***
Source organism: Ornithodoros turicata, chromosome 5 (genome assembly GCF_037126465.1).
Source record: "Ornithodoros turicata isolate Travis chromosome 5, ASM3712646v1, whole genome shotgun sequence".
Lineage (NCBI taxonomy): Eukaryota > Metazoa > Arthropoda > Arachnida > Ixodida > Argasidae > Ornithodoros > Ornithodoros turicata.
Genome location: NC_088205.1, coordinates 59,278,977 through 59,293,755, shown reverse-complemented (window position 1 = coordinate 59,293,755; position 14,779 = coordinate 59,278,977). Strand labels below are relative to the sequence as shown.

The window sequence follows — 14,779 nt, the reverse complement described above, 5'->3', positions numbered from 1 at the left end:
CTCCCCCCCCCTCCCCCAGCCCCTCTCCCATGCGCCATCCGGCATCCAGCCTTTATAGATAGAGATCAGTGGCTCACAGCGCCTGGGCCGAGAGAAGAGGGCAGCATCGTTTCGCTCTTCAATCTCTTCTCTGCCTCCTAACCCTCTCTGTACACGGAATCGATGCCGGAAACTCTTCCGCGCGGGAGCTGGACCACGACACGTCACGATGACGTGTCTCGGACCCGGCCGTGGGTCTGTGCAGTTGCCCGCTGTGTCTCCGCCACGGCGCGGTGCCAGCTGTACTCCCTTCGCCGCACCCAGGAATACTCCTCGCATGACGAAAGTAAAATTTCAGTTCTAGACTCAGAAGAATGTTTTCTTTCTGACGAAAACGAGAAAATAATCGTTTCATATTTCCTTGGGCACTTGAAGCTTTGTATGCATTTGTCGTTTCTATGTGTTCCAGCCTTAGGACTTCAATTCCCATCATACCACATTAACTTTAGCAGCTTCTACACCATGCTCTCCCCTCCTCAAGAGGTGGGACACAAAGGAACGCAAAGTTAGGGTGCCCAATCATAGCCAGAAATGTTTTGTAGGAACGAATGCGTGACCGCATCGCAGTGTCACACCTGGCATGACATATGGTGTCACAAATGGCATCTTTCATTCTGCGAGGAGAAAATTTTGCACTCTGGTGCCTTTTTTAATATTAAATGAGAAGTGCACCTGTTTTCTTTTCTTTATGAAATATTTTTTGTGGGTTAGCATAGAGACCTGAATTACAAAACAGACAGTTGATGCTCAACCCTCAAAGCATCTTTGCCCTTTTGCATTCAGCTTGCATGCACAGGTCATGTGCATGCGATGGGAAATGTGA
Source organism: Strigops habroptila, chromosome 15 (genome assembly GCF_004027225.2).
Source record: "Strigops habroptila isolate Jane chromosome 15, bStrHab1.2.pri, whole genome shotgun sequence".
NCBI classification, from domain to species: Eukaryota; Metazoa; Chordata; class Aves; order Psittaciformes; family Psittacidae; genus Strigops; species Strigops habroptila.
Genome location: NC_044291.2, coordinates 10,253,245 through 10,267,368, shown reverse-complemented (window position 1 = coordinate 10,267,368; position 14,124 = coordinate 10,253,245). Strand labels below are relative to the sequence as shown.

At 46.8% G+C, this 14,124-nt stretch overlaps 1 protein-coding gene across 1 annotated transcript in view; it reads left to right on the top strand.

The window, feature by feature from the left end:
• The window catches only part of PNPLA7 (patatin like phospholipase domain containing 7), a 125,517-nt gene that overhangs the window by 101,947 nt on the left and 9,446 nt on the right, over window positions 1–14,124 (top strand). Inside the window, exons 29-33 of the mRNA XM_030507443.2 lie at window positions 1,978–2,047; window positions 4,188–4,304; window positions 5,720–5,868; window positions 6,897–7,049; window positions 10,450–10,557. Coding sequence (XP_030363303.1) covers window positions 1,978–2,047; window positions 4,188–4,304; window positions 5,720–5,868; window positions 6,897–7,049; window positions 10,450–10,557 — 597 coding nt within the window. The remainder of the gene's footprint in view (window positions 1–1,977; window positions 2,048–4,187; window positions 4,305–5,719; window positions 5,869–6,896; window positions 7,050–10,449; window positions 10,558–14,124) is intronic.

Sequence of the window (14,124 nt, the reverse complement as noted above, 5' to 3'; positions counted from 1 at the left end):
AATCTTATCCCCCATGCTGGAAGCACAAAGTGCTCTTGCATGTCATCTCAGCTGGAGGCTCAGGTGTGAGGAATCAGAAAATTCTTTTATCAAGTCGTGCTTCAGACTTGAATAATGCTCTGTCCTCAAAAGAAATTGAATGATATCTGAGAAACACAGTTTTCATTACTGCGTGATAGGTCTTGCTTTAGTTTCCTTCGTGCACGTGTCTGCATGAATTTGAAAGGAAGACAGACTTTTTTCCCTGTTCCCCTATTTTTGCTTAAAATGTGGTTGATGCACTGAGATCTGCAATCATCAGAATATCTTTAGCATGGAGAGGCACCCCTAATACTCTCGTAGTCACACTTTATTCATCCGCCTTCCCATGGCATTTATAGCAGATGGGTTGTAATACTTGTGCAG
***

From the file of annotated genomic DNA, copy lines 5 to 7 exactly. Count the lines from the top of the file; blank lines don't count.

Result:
The window sequence follows — 14,779 nt, the reverse complement described above, 5'->3', positions numbered from 1 at the left end:
CTCCCCCCCCCTCCCCCAGCCCCTCTCCCATGCGCCATCCGGCATCCAGCCTTTATAGATAGAGATCAGTGGCTCACAGCGCCTGGGCCGAGAGAAGAGGGCAGCATCGTTTCGCTCTTCAATCTCTTCTCTGCCTCCTAACCCTCTCTGTACACGGAATCGATGCCGGAAACTCTTCCGCGCGGGAGCTGGACCACGACACGTCACGATGACGTGTCTCGGACCCGGCCGTGGGTCTGTGCAGTTGCCCGCTGTGTCTCCGCCACGGCGCGGTGCCAGCTGTACTCCCTTCGCCGCACCCAGGAATACTCCTCGCATGACGAAAGTAAAATTTCAGTTCTAGACTCAGAAGAATGTTTTCTTTCTGACGAAAACGAGAAAATAATCGTTTCATATTTCCTTGGGCACTTGAAGCTTTGTATGCATTTGTCGTTTCTATGTGTTCCAGCCTTAGGACTTCAATTCCCATCATACCACATTAACTTTAGCAGCTTCTACACCATGCTCTCCCCTCCTCAAGAGGTGGGACACAAAGGAACGCAAAGTTAGGGTGCCCAATCATAGCCAGAAATGTTTTGTAGGAACGAATGCGTGACCGCATCGCAGTGTCACACCTGGCATGACATATGGTGTCACAAATGGCATCTTTCATTCTGCGAGGAGAAAATTTTGCACTCTGGTGCCTTTTTTAATATTAAATGAGAAGTGCACCTGTTTTCTTTTCTTTATGAAATATTTTTTGTGGGTTAGCATAGAGACCTGAATTACAAAACAGACAGTTGATGCTCAACCCTCAAAGCATCTTTGCCCTTTTGCATTCAGCTTGCATGCACAGGTCATGTGCATGCGATGGGAAATGTGA
Source organism: Strigops habroptila, chromosome 15 (genome assembly GCF_004027225.2).